381, 386 (5th Cir. 2004) (dismissing suit on summary judgment
because plaintiff did not have standing to bring suit);
Smith v. CDI Rental Equip., Ltd., 310 S.W.3d 559,
567 (Tex. App.-Tyler 2010, no pet.) (dismissing case on sworn
account based upon plaintiff's lack of standing).
argues that the issue is one of capacity, not standing, that
he was Josephine's sole heir and he cured the issue of
capacity before the trial court dismissed the suit. We agree
that capacity issues can be cured. See Lovato, 171
S.W.3d at 853. During the course of the litigation, Lovato
filed an application for independent administration of her
mother's estate and was appointed after limitations
expired. Id. She amended her petition and the
Supreme Court held that the amendment related back.
Id. at 852; see also Gomez v. Tex. Windstorm
Ins. Ass'n, No. 13-04-598-CV, 2006 WL 733957, at *2
(Tex. App.-Corpus Christi-Edinburg Mar. 23, 2006, pet.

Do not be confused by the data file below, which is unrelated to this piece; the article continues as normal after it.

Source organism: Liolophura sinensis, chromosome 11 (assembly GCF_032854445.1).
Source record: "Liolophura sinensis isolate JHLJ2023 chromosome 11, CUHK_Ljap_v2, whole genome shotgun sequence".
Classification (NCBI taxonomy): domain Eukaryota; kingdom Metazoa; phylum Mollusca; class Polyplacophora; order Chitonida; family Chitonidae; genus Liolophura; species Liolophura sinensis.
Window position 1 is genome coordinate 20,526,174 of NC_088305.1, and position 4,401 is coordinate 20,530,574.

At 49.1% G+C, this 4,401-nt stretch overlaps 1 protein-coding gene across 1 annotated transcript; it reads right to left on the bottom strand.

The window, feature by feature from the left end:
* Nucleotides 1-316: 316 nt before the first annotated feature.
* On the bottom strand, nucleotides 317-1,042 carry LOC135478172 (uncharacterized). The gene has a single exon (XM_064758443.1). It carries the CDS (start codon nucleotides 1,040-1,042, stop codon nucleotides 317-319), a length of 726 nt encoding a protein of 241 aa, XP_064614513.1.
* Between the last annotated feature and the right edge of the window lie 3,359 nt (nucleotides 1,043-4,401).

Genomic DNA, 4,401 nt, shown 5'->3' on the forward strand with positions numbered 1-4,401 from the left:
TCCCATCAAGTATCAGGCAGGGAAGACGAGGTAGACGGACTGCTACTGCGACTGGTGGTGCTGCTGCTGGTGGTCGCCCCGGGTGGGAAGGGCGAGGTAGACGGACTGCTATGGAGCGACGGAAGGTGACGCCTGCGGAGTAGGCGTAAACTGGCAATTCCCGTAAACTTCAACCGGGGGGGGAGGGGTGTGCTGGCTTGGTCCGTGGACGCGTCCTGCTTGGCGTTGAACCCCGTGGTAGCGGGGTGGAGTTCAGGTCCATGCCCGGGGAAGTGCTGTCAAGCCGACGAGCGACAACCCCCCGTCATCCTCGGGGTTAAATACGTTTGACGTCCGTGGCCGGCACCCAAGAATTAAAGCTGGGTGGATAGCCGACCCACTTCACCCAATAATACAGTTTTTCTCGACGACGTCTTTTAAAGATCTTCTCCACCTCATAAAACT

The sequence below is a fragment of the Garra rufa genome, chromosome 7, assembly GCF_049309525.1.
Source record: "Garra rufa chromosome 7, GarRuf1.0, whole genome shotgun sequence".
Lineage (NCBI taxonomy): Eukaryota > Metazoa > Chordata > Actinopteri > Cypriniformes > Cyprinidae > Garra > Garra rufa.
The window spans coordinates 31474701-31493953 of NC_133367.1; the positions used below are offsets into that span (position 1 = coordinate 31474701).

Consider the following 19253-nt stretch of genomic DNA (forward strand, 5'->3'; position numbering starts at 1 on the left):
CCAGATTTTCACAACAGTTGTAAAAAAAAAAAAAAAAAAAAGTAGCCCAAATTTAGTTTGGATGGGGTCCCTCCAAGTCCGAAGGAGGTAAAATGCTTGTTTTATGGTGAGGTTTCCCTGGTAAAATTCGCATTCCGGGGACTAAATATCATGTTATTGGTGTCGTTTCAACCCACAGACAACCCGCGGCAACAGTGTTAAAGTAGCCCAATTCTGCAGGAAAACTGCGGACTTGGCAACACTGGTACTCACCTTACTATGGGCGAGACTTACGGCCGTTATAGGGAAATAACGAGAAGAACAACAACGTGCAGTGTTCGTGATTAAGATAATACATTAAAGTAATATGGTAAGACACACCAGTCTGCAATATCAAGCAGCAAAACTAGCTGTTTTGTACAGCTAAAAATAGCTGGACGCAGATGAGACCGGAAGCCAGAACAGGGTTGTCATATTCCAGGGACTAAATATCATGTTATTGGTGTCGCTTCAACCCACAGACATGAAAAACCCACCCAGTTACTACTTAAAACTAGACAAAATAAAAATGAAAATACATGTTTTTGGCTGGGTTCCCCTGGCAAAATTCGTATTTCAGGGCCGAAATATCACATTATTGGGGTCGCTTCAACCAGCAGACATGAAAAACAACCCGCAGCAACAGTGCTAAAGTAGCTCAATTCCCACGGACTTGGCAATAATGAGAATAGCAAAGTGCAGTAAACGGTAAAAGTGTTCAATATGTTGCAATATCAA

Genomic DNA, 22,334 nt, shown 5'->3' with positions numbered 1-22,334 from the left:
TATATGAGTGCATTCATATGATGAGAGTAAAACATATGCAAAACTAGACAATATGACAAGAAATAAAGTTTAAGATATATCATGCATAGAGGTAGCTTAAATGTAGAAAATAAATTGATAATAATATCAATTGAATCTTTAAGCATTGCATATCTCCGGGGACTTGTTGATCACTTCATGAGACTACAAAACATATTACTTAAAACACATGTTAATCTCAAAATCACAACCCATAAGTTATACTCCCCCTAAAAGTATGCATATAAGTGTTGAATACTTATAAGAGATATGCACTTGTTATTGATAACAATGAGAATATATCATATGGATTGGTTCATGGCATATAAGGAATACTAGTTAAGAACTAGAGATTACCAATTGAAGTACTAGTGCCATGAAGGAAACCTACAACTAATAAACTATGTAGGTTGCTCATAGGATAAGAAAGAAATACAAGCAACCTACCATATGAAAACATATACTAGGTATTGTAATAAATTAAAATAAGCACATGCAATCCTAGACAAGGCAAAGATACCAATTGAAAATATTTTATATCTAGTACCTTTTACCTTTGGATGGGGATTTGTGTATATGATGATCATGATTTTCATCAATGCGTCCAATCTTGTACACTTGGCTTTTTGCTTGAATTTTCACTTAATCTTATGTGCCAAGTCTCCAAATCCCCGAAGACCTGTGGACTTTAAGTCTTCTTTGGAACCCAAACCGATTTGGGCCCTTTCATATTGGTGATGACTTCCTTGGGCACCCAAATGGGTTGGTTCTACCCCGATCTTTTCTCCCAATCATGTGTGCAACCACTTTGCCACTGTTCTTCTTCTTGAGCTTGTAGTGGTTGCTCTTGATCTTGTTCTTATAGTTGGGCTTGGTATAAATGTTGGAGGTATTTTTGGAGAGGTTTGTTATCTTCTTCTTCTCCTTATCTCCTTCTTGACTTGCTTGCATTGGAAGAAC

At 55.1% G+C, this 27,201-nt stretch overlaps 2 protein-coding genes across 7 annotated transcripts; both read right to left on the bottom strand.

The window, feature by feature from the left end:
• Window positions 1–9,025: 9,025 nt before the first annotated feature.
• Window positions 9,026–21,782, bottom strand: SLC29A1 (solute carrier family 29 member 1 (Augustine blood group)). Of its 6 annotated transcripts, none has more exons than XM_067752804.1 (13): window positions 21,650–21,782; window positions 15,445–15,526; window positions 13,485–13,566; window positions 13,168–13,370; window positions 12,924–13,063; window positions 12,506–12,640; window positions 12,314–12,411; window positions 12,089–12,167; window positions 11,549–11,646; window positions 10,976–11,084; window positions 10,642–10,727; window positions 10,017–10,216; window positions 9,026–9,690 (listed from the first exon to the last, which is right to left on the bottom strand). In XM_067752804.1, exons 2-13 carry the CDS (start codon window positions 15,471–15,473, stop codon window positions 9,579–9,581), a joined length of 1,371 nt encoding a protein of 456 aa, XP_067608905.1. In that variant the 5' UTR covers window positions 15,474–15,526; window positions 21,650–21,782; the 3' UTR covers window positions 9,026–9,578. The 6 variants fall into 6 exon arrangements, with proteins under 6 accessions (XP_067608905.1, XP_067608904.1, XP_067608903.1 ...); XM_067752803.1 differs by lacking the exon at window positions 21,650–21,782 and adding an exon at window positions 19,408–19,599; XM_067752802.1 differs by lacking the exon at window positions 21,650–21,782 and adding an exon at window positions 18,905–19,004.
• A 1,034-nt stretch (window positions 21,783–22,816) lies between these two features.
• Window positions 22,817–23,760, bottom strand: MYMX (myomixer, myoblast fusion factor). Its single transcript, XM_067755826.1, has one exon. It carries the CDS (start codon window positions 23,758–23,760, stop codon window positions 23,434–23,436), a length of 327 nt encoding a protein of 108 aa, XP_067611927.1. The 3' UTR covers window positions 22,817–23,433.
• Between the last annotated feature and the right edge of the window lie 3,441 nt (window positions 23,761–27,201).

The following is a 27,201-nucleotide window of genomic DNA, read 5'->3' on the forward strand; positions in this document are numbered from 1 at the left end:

denied) (mem. op.) ("It is undisputed that the all
interested parties knew from the start of the lawsuit that
Agapito had died before the suit was filed; thus, it was
clear to all involved that the estate of Agapito, not Agapito
himself, was filing the suit.").
difference between Lovato and Michael is that Lovato
originally filed suit as the personal representative of her
mother's estate, not as her mother. Id. at 846.
That difference is critical. Here the original suit was filed
by Josephine and did not invoke the trial court's
jurisdiction as we have explained. Michael's amended
petition for the first time pleaded claims that he had both
standing and capacity to raise but was filed after
limitations expired. Michael's claim that the problem
here is one of capacity that he cured, does not fit the facts
of those cases. See Lovato, 171 S.W.3d at 853;
see also Gomez, 2006 WL 733957, at *2.
we hold that Josephine's original petition had a
jurisdictional defect, Michael's efforts to cure his
claimed capacity and misnomer issues were too late and did
not relate back because the first suit preserved nothing.
See Pluet, 355 F.3d at 385; Armes, 222
S.W.3d at 83. As a result, his suit was ...